On July 17, U.S. Geological Survey (USGS) scientist Bob Halley (St. Petersburg, FL) made an invited presentation before the Gulf of Mexico Fishery Management Council in Naples, FL. The presentation was based on ongoing research at Pulley Ridge, a deep (60-80 m) reef in the Gulf of Mexico off the west coast of Florida.
The ridge is named after the late Dr. T.E. Pulley, malacologist and founder and long-time director of the Houston Museum of Natural Science.
The Gulf of Mexico Fishery Management Council is composed of representatives from various fishery associations and State and Federal agencies. It is one of three fishery councils in the Eastern United States whose missions include evaluation of marine-fishery issues, determination of sustainability and optimum yields for various fisheries, and balancing environmental and economic interestsnot an easy task because many of the issues, such as shrimp-fishery bycatch, are highly contentious and involve millions of dollars in revenues.
As part of its charter, the council takes testimony from individuals and organizations and makes recommendations for closed seasons, size of fish harvests, and legal limits, and it recommends areas for protective status. Such activities usually require several months to years of deliberation to reach a consensus.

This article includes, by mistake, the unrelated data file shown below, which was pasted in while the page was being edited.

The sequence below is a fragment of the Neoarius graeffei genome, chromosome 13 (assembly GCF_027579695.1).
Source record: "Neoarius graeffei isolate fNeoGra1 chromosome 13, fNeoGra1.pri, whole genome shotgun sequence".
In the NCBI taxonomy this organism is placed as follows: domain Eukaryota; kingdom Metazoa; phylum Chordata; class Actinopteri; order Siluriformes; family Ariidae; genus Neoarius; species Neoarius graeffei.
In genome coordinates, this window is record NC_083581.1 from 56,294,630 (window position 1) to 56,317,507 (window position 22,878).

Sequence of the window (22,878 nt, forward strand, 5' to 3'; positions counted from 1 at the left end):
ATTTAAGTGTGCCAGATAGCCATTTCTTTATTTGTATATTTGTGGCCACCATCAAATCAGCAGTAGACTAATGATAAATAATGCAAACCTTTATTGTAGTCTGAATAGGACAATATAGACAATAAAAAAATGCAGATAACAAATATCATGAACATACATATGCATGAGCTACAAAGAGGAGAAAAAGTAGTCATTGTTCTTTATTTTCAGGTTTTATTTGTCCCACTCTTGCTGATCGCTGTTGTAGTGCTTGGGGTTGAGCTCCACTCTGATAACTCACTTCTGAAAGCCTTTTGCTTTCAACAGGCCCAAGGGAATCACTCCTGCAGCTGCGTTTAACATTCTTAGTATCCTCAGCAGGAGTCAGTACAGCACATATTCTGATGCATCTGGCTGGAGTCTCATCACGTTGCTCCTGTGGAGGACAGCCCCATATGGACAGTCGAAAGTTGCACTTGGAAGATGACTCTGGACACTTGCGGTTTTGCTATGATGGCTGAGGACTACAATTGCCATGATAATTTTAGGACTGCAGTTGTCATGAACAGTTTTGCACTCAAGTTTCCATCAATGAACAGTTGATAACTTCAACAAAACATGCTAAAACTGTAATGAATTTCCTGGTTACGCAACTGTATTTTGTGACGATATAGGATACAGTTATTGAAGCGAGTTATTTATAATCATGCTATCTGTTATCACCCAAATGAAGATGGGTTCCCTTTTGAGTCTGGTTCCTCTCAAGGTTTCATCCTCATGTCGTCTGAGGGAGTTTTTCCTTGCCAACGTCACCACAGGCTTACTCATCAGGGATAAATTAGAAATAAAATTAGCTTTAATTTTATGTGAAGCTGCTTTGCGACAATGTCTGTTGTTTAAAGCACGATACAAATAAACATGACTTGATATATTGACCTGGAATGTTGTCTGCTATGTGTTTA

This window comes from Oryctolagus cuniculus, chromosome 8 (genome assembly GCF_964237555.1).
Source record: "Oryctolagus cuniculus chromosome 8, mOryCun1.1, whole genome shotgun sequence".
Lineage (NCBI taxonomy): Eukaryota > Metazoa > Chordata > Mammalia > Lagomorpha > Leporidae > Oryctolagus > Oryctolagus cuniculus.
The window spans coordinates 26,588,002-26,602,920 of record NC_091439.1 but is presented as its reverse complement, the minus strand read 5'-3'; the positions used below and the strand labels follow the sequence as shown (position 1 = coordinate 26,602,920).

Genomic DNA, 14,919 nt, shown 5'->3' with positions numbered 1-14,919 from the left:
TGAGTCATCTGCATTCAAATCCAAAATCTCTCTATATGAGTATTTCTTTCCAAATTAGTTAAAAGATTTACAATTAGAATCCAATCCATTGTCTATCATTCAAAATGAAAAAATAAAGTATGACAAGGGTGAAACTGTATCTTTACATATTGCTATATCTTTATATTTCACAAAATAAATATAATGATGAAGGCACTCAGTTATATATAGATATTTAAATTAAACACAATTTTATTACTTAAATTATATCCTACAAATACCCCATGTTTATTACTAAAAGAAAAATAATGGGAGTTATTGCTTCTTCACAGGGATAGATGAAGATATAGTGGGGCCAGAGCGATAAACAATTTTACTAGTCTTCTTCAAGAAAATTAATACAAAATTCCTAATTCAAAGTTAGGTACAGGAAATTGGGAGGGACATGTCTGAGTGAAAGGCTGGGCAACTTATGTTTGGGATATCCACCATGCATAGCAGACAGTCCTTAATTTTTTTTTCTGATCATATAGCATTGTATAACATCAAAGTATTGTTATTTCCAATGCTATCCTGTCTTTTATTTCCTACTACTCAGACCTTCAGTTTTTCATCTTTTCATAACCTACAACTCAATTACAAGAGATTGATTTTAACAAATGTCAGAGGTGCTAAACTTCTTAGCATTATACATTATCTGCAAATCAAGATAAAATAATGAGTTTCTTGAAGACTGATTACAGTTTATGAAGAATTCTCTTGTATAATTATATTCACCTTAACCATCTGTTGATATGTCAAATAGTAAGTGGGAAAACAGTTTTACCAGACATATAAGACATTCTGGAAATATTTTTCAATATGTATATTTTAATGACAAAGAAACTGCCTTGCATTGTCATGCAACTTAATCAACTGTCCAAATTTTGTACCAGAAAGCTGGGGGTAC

What happened on the day of Bob Halley's talk was unprecedented: the council came to a decision within 2 hours of his presentation, voting unanimously to designate Pulley Ridge a Habitat of Particular Concern (HAPC). This designation is the first step toward sanctuary or no-take status. That the council took action so quickly can be attributed to Bob's clear style of presentation, the quality of his information, and his lack of an agenda other than good science.
The ongoing Pulley Ridge study is based on multibeam mapping, high-resolution seismic profiling, dredging, ROV and submersible surveys, and a combined grab sampler and underwater camera system called SeaBOSS.
The study has revealed an abundance of platy corals growing on a drowned barrier island, and an abundance of reef fishes. Pulley Ridge is one of the deepest coral reefs with hermatypic corals (corals with symbiotic algae called zooxanthellae) yet to be described.
The study began jointly with University of South Florida (USF) faculty members Al Hine, Stan Locker, Bret Jarrett, and Brian Donahue and includes USGS scientists Dave Twichell and Dann Blackwood from the Woods Hole, MA, office and USF graduate students Kate Ciembronowicz, Beau Suthard, Steve Obrochta, and Monica Wolfson.
There have been four cruises to Pulley Ridge, two with the NOAA-sponsored Sustainable Seas Program, one sponsored by USF, and the most recent one cosponsored by the USGS Coastal and Marine Geology Program and the University of South Florida.
in this issue:
Gulf of Mexico Fishery Management Council